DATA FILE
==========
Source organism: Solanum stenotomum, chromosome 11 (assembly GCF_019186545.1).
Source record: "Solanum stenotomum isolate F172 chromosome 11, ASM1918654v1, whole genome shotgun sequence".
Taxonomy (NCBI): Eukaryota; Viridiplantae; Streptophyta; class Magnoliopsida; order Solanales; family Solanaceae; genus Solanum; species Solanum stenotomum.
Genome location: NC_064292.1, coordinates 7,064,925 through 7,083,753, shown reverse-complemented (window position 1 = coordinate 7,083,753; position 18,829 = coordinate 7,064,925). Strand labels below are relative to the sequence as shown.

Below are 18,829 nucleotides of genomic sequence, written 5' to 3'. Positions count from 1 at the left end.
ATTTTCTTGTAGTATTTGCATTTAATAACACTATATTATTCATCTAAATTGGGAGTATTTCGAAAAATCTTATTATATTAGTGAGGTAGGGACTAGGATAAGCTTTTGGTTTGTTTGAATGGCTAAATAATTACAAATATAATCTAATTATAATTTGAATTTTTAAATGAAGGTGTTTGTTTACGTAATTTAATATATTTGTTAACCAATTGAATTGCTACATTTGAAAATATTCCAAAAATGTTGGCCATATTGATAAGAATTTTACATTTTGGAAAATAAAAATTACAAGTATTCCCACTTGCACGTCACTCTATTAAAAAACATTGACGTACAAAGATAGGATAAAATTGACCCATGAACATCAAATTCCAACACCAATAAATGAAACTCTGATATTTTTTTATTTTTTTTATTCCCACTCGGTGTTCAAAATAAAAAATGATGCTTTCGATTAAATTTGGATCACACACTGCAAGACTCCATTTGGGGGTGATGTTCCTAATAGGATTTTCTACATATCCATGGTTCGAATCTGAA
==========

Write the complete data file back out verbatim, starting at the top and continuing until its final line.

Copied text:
Source organism: Solanum stenotomum, chromosome 11 (assembly GCF_019186545.1).
Source record: "Solanum stenotomum isolate F172 chromosome 11, ASM1918654v1, whole genome shotgun sequence".
Taxonomy (NCBI): Eukaryota; Viridiplantae; Streptophyta; class Magnoliopsida; order Solanales; family Solanaceae; genus Solanum; species Solanum stenotomum.
Genome location: NC_064292.1, coordinates 7,064,925 through 7,083,753, shown reverse-complemented (window position 1 = coordinate 7,083,753; position 18,829 = coordinate 7,064,925). Strand labels below are relative to the sequence as shown.

Below are 18,829 nucleotides of genomic sequence, written 5' to 3'. Positions count from 1 at the left end.
ATTTTCTTGTAGTATTTGCATTTAATAACACTATATTATTCATCTAAATTGGGAGTATTTCGAAAAATCTTATTATATTAGTGAGGTAGGGACTAGGATAAGCTTTTGGTTTGTTTGAATGGCTAAATAATTACAAATATAATCTAATTATAATTTGAATTTTTAAATGAAGGTGTTTGTTTACGTAATTTAATATATTTGTTAACCAATTGAATTGCTACATTTGAAAATATTCCAAAAATGTTGGCCATATTGATAAGAATTTTACATTTTGGAAAATAAAAATTACAAGTATTCCCACTTGCACGTCACTCTATTAAAAAACATTGACGTACAAAGATAGGATAAAATTGACCCATGAACATCAAATTCCAACACCAATAAATGAAACTCTGATATTTTTTTATTTTTTTTATTCCCACTCGGTGTTCAAAATAAAAAATGATGCTTTCGATTAAATTTGGATCACACACTGCAAGACTCCATTTGGGGGTGATGTTCCTAATAGGATTTTCTACATATCCATGGTTCGAATCTGAA